GREENVILLE, S.C. – “When we talk about church planting, our ultimate goal is not to plant the church, but to plant the Gospel,” said Dr. Dana Allin, synod executive of ECO: A Covenant Order of Evangelical Presbyterians.
He was speaking at the Equip 2013: An ECO/Fellowship of Presbyterians Southeast Region Event, held Aug. 22-23 at First Presbyterian Church in Greenville. Approximately 270 people attended the event.
One of the first questions during his “Implementing a church planting vision in ECO,” presentation was “Why shouldn’t we plant churches? What are the objections that people will raise to church planting?” Answers from those at the conference included:
- “We already have so many churches, why do we need another?
- “We need those people in our church.”
- “We need to strengthen the existing churches.”
- “It’s sheep stealing.”
The goal of church planting, said Allin, is to plant the Gospel. “If all we do is plant an institution, we will have failed. If we can plant the Gospel in people then we will have been successful.”
Why plant churches?
According to research by the Barna Group, a research and resource company that focuses on the intersection of faith and culture, there are 225 million unchurched people in America. “This makes America the third largest unreached people group in world – behind India and China,” said Allin.
Another reason to plant churches, he said, is that “We have less churches in America now per person than ever before in our history … about 50 percent less per person than at the height in the 1940-50s.”
Allin said that new churches are the best way to reach lost people. He shared statistics showing that established churches reach one new person per year for every 100 members, while new churches reach one new person per year for every 12 people.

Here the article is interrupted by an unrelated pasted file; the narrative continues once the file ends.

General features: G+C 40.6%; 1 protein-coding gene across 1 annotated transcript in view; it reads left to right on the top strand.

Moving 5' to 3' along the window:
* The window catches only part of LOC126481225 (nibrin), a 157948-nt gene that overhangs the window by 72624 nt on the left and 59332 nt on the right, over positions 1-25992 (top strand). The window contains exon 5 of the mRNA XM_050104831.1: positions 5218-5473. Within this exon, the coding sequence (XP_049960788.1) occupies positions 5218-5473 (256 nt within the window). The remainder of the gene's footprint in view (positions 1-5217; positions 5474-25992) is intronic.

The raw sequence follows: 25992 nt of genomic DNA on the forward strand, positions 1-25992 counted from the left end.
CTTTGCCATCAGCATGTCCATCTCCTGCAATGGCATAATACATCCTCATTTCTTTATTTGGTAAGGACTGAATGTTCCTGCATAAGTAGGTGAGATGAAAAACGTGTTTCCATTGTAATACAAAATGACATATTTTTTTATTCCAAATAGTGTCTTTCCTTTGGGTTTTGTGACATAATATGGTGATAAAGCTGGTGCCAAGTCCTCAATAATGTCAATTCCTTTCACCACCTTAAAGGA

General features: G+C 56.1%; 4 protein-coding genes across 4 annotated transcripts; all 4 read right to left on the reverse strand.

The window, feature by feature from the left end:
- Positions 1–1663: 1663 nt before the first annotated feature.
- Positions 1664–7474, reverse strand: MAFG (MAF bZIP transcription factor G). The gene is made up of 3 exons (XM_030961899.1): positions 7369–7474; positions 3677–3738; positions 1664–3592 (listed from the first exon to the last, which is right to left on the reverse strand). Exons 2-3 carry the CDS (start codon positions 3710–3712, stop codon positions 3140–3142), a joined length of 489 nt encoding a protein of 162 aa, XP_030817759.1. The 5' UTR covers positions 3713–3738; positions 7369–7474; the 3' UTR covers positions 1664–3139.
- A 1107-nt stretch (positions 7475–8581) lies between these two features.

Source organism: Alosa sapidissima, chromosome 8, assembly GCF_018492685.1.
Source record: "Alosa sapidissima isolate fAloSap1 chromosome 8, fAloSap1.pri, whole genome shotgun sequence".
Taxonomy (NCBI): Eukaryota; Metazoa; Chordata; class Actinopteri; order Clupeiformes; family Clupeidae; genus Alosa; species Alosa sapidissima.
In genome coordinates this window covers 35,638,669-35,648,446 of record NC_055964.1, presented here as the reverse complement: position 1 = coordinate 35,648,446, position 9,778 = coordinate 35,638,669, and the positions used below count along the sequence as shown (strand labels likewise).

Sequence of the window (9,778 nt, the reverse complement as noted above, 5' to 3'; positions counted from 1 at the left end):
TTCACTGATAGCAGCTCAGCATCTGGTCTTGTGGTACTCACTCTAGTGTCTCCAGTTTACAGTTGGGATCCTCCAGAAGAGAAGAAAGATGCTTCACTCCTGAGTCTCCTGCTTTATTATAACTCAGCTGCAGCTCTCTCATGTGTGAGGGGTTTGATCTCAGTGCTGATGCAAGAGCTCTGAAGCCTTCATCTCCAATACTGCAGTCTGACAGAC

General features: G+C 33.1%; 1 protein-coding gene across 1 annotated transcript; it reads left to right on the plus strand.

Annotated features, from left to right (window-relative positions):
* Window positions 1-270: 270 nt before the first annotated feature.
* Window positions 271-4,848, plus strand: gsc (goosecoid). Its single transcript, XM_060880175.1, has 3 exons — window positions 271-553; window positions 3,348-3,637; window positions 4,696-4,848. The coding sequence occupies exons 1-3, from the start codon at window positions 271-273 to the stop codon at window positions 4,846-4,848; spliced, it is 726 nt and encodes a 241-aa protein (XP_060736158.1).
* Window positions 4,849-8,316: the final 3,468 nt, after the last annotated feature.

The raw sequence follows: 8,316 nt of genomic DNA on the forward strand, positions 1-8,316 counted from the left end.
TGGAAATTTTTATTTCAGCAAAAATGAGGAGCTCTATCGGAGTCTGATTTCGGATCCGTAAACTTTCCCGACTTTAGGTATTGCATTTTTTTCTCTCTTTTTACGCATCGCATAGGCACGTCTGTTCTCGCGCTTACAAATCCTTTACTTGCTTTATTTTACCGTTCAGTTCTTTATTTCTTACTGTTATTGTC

While established churches may get more new members, he explained, most of those tend to be transfers from other churches, not new Christians.
Allin also listed several other facts about new churches:
- New churches best reach new people groups.
- New churches best train up new leaders.
- New churches become the resource base for all other ministries. Allin explained this by saying that if a church gives another ministry a donation, then the next year it will need another donation. But, if the church plants a new church, then the ministry has another resource base for giving to the ministry.
- New churches aid in the transformation of established churches.
Allin wondered where the ECO would be in the year 2050 if the denomination planted 30 churches a year and 90 percent of them where established in four years and 80 percent of those planted two daughter churches in five years?
If all of that actually happened, ECO would have 16,600 churches with 2.5 million members in 2050, and would “still only be reaching 1 percent of the non-Christian population,” said Allin.
Churches and regional networks should be the primary drivers to being new church plants, he said, not the denomination, but ECO does plan to create an environment to nurture and help churches and networks that are involved in church planting. ECO will:
- Provide a national assessment process to review the character, competency and calling of each potential church planter. “The assessment is so critical,” Allin said, to make sure that the church planter is able to do the work of planting a church. The cost of the assessment is almost $2,500 (includes hotel and meals), said Allin, and ECO will pay half of the cost.
- Provide administrative and accounting support to church plants and networks.
- Provide access to church management software.
- Provide access to Mission Insite, a demographic tool to the church plants.
- Facilitate on-going training for church planters.
- Facilitate the set up of regional networks.
Allin spoke of three ways for people to get involved in ECO’s church planting initiative:
- Invest in the foundational costs of church planting and in actual church plants.
- Pray about where God would want to plant a church in your area.
- Prepare as a church or as a potential church planter to begin forming a missional ministry.
For more information about ECO’s church planting initiative, visit the web site, or review the 20 questions in the document “Is city church planting for me?”